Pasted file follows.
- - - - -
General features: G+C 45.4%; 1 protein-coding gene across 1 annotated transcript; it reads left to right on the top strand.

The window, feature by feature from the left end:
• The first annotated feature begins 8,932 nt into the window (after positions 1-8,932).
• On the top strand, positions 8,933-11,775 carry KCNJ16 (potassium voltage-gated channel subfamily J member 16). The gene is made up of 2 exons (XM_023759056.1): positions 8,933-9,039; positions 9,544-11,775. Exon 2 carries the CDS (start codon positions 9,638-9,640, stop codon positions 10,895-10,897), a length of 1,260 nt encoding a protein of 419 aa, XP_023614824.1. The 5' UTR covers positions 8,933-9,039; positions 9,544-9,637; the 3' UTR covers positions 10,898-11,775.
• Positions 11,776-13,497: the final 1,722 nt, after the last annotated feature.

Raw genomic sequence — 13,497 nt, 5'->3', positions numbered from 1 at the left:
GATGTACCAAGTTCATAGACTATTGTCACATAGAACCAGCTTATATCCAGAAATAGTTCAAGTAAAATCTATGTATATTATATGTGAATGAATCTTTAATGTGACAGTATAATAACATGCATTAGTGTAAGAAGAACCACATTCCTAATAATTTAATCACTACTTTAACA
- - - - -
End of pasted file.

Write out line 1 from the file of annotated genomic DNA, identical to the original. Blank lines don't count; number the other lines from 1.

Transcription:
General features: G+C 45.4%; 1 protein-coding gene across 1 annotated transcript; it reads left to right on the top strand.